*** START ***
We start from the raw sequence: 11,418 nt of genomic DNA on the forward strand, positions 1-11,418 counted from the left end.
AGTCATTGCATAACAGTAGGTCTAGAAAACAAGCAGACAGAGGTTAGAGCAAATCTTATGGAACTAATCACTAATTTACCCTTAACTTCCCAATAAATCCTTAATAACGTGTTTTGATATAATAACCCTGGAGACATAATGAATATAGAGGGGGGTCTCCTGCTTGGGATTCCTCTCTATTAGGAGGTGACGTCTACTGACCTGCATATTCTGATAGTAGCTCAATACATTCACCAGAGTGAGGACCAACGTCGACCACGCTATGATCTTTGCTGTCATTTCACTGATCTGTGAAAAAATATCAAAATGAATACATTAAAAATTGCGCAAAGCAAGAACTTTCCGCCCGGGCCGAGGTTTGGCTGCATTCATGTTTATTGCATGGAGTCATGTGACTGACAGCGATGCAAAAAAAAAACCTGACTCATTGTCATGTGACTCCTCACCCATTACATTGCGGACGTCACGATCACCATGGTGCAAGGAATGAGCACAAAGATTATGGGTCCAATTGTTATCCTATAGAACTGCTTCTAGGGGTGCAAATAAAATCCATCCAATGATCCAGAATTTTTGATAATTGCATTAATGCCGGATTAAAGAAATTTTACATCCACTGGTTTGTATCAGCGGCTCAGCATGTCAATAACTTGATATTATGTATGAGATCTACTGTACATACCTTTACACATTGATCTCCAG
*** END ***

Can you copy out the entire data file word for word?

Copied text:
We start from the raw sequence: 11,418 nt of genomic DNA on the forward strand, positions 1-11,418 counted from the left end.
AGTCATTGCATAACAGTAGGTCTAGAAAACAAGCAGACAGAGGTTAGAGCAAATCTTATGGAACTAATCACTAATTTACCCTTAACTTCCCAATAAATCCTTAATAACGTGTTTTGATATAATAACCCTGGAGACATAATGAATATAGAGGGGGGTCTCCTGCTTGGGATTCCTCTCTATTAGGAGGTGACGTCTACTGACCTGCATATTCTGATAGTAGCTCAATACATTCACCAGAGTGAGGACCAACGTCGACCACGCTATGATCTTTGCTGTCATTTCACTGATCTGTGAAAAAATATCAAAATGAATACATTAAAAATTGCGCAAAGCAAGAACTTTCCGCCCGGGCCGAGGTTTGGCTGCATTCATGTTTATTGCATGGAGTCATGTGACTGACAGCGATGCAAAAAAAAAACCTGACTCATTGTCATGTGACTCCTCACCCATTACATTGCGGACGTCACGATCACCATGGTGCAAGGAATGAGCACAAAGATTATGGGTCCAATTGTTATCCTATAGAACTGCTTCTAGGGGTGCAAATAAAATCCATCCAATGATCCAGAATTTTTGATAATTGCATTAATGCCGGATTAAAGAAATTTTACATCCACTGGTTTGTATCAGCGGCTCAGCATGTCAATAACTTGATATTATGTATGAGATCTACTGTACATACCTTTACACATTGATCTCCAG